115. Referring to the next heading, concerning primary producers and the national intellectual property regime, she highlighted the fact that the Australian House of Representative's Standing Committee on Primary Industries and Regional Services had recently tabled a report entitled "Inquiry into Primary Producer Access to Gene Technology - Work in Progress: Proceed with Caution". From this report, it was clear that much could be done at the national level to ensure that intellectual property served an individual country's social and economic development goals. Also in this respect the paper provided a web-site address for further information.
116. She then turned to the issue of traditional knowledge saying that Australia strongly supported further work both in the WIPO process to which she had already referred and elsewhere to examine ways of improving protection, including the examination of the potential use of databases to assist with searches of prior art. Furthermore, there existed potential for these databases to be linked with others established for the documentation of biological diversity. However, such international initiatives must always be mindful of their workability in national regimes, and not underestimate the rôle of mechanisms at the national level to contribute to the eventual solution. The Australian Government was conscious of the need to examine effective protection of indigenous intellectual and cultural property within Australia. However, premature international initiatives must not work to restrict or hinder national processes of developing policy and legislative responses that met the needs of indigenous communities. The intellectual property concerns of Australia's Indigenous people had been explored and articulated in another report, which was entitled "Our Culture, Our Future: Report on Australian Indigenous Cultural and Intellectual Property" and contained a comprehensive range of proposals for advancing indigenous concerns relating to the legal protection of indigenous intellectual and cultural property. The paper mentioned the web-site where the report could be accessed.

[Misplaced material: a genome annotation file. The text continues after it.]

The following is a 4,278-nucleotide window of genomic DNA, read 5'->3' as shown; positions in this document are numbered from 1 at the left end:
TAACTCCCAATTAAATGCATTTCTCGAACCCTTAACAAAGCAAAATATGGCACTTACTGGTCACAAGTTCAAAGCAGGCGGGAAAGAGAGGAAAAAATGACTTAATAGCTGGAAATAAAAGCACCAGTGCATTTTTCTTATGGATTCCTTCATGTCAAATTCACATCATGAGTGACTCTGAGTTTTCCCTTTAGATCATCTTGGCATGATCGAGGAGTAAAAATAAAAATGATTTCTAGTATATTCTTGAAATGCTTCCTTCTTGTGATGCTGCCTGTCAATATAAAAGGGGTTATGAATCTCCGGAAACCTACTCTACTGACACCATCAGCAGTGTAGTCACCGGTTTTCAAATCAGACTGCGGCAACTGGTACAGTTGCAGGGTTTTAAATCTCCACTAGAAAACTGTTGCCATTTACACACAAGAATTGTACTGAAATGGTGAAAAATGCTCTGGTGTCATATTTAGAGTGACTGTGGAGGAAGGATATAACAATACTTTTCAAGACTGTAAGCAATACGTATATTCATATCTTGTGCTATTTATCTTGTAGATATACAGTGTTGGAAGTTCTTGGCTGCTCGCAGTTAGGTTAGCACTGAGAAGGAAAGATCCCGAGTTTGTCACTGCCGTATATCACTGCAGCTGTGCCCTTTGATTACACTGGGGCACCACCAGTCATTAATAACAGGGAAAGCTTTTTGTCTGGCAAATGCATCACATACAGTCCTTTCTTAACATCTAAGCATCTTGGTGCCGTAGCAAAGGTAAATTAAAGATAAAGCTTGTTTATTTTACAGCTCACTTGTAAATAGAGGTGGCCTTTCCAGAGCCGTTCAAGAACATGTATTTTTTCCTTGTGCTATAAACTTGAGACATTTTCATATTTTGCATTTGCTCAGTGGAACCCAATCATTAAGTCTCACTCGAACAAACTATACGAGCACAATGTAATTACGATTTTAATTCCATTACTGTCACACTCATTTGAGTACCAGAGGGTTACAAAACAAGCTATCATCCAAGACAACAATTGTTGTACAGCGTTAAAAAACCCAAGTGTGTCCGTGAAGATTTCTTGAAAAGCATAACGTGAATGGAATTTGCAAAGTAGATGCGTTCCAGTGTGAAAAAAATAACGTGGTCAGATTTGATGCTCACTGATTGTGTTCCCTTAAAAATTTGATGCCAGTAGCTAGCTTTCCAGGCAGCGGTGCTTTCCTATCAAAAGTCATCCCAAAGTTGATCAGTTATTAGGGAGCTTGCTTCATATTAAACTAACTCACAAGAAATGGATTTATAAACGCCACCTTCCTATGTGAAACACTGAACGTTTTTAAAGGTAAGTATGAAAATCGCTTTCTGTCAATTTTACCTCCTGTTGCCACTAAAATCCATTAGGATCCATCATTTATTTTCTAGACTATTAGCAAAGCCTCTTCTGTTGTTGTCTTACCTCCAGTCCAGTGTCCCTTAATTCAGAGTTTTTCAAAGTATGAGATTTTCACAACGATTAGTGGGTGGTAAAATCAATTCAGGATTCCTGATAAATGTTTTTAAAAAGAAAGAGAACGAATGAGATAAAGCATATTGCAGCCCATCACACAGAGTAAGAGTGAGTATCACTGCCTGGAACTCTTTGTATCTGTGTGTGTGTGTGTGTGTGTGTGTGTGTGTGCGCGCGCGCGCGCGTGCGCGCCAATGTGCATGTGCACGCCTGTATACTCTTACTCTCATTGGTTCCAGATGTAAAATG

117. As regards the use of the existing legal framework for the protection of traditional knowledge, the subject addressed under the next heading in her delegation's paper, Australia believed that its approach to finding solutions to protecting indigenous intellectual and cultural property was best described as pursuing two paths, i.e. an assessment of the existing legal framework and the application of practical measures that had been taken to accommodate indigenous concerns. The existing system had been criticised by some commentators as being inadequate and inappropriate for the protection of indigenous intellectual and cultural property, thus prompting proposals for wholesale reform and sui generis forms of protection. Australia believed, however, that dismissing the applicability of the current system ignored not only the potential benefits to be gained, and identifying legitimate "gaps" in protection, but could also create extra regulatory burdens and procedures and systems that would invariably stifle innovation and creation. The rights in the existing system were widely used by indigenous artists, and those rights were consistently enforced in the courts. Australia was pleased that it had been able to contribute its experience in the area of protection of traditional knowledge using the existing intellectual property system through being one of the three countries chosen by WIPO for a series of case studies, undertaken over 2000-2001. Eight specific case studies had been done in Australia involving a range of issues as reflected on page 6 of document IP/C/W/310. The findings of the study of these cases could be consulted on a web-site, the address of which was mentioned in the paper. Formulating a distinct new form of statutory protection for indigenous intellectual and cultural property would be a dramatic step. There was considerable research and analysis of this option being conducted and the Australian Government would watch with interest the continued discussion on this issue.
118. Turning to other practical measures for the protection of traditional knowledge, Australia believed that the application of practical measures could serve to accommodate indigenous concerns in the day to day management and administration of indigenous intellectual and cultural property and its views in this regard could be found under this last section of the paper.